Brazil flood and mudslide deaths rise as search goes on


More than 350 people have now been killed by flooding and mudslides in south-eastern Brazil, say officials.
Map

In the mountain towns of Nova Friburgo, Teresopolis and Petropolis, the reported death tolls are at least 168, 152 and 36 respectively, Brazilian media reported.

Rescuers are bringing helicopters in as the search for survivors continues in the region north of Rio de Janeiro.

President Dilma Rousseff is flying to the area to inspect the damage.

‘It was hell’

Heavy rain began falling again early on Thursday as rescuers resumed their search and is expected to continue throughout much of the day.

The collapse of electricity and communications systems, combined with the destruction of many roads and bridges, has severely hampered the rescue work.

More than 800 rescuers are conducting searches and the Brazilian navy is sending a field hospital to the area.

Morgues in the affected towns were full, with churches and police stations receiving bodies.

Officials in Brazil’s civil defence department have warned there could be hundreds more bodies yet to be recovered in Teresopolis alone, the Globo media organisation reported.

One area of Teresopolis, Campo Grande, remains cut off entirely and is yet to be reached by any rescuers. It is feared 150 people may be buried there.

One resident of Teresopolis, Angela Marina de Carvalho Silva, told the Associated Press news agency she feared she might have lost 15 relatives, including five nieces and nephews.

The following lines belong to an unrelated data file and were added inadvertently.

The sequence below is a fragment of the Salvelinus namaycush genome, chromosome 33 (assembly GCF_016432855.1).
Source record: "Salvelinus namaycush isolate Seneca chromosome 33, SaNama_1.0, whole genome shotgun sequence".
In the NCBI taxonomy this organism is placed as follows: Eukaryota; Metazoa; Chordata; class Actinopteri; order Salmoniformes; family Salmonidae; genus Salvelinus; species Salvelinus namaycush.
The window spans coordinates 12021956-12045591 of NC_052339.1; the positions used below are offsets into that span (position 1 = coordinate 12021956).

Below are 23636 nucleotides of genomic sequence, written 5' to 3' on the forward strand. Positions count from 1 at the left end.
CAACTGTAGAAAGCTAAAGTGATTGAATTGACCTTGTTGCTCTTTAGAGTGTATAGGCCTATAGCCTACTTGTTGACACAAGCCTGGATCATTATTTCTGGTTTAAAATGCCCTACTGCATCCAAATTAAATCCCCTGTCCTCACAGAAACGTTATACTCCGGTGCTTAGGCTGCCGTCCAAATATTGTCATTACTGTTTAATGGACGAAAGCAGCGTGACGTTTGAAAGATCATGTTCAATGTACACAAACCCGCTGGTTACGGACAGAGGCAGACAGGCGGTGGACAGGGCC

“There are so many disappeared – and so many that will probably never be found,” she said.

She said she had taken refuge at a neighbour’s house on higher ground and watched the water sweep away cars, tree branches and animals and destroy the homes of friends and family.

“There was nothing we could do. It was hell.”

Scene of disaster in Teresopolis, 13 Jan It is feared many more may have been killed in Teresopolis

A state of emergency has been declared in the town, after the mayor called the floods “a huge catastrophe, a major disaster”.

Sixteen more bodies were found there early on Thursday, but the most dramatic rise was in Nova Friburgo, where 48 more people were reported to have died.

Amid the death and destruction in Nova Friburgo there was one glimmer of hope: a six-month-old baby, reportedly named Nicholas, was found alive after 12 hours trapped in the rubble of a ruined building, reports said.

In Petropolis, Mayor Paul Mustrangi said the waters had ripped through some areas with devastating effect.

“There is nothing left. All the houses were hit,” he told Jornal do Brasil.

On Wednesday President Rousseff signed a decree authorising 780m reais ($480m; £296m) in emergency funding for the affected areas.

‘Huge catastrophe’

With many people still missing, it is feared the death toll could rise even further and there is concern about water-borne diseases.

Witnesses said rescue teams were using heavy machinery, shovels and their bare hands to dig through tonnes of mud and debris.

Civil defence officials in Teresopolis said that the city was soaked with 144mm of rain in 24 hours – more than the usual amount for the whole of January.

Power and telephone lines are down in the three towns, and there is no drinking water, officials say.

Major roads have been cut by floods and landslides, adding traffic chaos to the challenges facing state officials.

One resident described the situation just outside Petropolis as a “sea of mud”.

“I’ve lived here 25 years and never seen anything like it,” Manoel Candido da Rocha Sobrinho told Folha website.

“I live in a higher spot but when I look down I just see a sea of mud. Most people saved themselves by scrambling up trees or fleeing to higher ground.”

Earlier this week, torrential rains in neighbouring Sao Paulo state left 13 people dead and brought traffic chaos to Brazil’s biggest city.

Are you in the area? Have you been affected by the flooding? You can send us your stories and experiences using the form below.

Posted by: Jay Ale                            Source: BBC

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